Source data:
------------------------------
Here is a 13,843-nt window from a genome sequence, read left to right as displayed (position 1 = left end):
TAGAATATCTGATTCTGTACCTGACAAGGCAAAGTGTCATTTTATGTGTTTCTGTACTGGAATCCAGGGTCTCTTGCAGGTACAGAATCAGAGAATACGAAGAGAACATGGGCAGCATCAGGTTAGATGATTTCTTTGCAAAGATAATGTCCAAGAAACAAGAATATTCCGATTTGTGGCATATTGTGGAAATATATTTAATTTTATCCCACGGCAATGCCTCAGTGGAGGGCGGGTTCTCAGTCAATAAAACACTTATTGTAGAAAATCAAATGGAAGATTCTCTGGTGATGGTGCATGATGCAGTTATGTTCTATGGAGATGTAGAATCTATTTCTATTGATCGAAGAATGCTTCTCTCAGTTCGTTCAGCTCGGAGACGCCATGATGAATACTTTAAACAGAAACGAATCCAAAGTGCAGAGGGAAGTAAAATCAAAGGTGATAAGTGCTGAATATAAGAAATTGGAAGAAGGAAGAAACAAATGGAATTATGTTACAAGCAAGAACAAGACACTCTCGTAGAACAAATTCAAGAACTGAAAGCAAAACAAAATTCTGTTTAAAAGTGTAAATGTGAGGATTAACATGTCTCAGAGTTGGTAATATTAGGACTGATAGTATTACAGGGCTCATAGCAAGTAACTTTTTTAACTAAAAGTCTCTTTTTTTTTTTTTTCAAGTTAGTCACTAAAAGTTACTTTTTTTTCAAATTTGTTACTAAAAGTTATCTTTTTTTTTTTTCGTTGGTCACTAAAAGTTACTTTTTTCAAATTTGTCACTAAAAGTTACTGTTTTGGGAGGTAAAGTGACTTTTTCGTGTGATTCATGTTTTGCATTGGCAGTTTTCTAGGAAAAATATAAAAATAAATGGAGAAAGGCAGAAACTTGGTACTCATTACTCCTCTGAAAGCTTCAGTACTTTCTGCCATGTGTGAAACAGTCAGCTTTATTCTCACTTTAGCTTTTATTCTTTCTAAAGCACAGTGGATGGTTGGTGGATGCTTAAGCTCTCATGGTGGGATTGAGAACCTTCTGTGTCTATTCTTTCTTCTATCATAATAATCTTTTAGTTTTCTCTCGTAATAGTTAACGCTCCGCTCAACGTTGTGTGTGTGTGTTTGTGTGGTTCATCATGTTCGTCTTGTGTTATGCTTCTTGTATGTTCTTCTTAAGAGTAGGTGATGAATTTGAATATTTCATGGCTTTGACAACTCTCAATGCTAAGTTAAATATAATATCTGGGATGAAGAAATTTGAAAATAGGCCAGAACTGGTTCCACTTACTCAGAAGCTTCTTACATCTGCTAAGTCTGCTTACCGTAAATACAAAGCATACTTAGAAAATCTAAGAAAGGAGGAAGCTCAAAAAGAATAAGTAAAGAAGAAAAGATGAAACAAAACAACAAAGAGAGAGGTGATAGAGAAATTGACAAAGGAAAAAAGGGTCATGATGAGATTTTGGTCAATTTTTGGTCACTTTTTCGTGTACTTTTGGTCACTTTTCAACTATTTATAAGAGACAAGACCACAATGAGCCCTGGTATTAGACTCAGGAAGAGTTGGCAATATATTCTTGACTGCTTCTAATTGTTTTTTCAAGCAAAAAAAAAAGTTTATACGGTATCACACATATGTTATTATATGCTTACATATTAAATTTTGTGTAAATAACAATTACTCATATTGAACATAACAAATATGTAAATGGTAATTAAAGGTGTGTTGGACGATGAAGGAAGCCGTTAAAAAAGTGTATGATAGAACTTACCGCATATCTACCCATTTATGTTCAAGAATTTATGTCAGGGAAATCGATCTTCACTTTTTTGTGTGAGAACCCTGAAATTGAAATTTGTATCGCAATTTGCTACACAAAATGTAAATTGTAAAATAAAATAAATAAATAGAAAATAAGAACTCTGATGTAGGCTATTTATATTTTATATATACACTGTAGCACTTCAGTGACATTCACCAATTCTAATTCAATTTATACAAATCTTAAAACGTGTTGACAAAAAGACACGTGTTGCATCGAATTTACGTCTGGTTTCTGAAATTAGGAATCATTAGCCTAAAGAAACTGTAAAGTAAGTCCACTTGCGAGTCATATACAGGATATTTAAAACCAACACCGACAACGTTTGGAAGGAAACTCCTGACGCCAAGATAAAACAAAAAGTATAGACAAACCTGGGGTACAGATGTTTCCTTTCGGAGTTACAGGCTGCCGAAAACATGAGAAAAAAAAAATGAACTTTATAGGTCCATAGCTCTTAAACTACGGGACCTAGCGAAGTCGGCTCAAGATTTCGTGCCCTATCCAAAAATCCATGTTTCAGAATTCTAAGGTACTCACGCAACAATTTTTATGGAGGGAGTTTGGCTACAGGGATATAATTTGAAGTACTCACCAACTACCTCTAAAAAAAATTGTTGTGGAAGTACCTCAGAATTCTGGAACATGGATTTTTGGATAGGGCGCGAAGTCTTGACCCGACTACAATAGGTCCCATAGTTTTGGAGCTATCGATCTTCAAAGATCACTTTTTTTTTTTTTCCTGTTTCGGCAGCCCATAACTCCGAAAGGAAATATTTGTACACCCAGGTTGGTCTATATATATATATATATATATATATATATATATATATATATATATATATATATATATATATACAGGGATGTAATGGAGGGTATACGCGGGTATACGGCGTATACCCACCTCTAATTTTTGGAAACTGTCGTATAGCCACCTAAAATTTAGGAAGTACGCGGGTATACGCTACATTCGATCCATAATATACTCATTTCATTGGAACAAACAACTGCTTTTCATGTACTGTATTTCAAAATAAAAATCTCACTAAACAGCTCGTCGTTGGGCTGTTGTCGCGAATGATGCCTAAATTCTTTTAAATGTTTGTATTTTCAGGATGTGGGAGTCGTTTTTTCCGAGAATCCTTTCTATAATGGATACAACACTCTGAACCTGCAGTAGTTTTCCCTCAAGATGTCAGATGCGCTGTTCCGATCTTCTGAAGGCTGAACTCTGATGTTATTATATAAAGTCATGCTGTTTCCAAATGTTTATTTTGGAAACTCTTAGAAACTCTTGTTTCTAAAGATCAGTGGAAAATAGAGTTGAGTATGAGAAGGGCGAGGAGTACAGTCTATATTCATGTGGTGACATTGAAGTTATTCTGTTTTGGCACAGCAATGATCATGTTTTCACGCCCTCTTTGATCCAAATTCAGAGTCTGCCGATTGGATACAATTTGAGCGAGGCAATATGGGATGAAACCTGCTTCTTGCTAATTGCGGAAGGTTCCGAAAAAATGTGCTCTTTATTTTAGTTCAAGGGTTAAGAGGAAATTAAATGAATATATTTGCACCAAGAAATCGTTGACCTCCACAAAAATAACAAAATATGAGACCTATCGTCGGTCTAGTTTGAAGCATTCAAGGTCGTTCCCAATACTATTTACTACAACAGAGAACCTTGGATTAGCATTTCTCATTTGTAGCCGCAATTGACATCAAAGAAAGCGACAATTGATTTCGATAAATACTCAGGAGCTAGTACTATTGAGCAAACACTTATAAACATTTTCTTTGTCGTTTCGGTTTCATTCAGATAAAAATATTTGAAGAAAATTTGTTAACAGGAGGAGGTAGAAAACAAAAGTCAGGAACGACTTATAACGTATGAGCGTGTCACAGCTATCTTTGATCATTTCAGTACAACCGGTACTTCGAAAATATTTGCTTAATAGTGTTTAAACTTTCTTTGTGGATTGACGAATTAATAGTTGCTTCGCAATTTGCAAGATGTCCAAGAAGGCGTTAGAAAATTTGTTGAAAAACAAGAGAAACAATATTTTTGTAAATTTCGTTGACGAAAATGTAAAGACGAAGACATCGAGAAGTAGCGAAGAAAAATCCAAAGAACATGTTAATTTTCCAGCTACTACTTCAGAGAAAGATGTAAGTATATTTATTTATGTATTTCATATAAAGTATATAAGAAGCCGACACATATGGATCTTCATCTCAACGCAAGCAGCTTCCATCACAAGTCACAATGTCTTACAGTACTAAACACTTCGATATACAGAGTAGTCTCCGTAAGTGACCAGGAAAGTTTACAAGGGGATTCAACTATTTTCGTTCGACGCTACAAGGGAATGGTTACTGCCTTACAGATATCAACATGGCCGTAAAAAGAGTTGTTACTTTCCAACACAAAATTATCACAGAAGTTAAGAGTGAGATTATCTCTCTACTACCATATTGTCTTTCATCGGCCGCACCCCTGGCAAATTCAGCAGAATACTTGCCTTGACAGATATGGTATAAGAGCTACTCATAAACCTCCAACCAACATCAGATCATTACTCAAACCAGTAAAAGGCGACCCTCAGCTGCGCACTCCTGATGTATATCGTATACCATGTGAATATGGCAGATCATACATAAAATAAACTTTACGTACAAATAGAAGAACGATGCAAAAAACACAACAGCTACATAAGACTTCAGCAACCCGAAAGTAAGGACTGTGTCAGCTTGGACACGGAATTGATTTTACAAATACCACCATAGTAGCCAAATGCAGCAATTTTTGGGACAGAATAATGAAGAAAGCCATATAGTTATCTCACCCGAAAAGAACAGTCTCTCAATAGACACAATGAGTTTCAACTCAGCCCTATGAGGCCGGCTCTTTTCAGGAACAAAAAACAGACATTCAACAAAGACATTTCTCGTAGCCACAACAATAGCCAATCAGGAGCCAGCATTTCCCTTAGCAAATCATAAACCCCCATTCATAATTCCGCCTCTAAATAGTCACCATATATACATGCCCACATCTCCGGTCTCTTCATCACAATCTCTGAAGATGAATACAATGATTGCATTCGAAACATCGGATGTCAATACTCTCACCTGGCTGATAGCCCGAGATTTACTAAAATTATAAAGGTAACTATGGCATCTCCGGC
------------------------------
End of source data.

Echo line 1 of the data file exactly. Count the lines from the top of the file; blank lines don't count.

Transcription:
Here is a 13,843-nt window from a genome sequence, read left to right as displayed (position 1 = left end):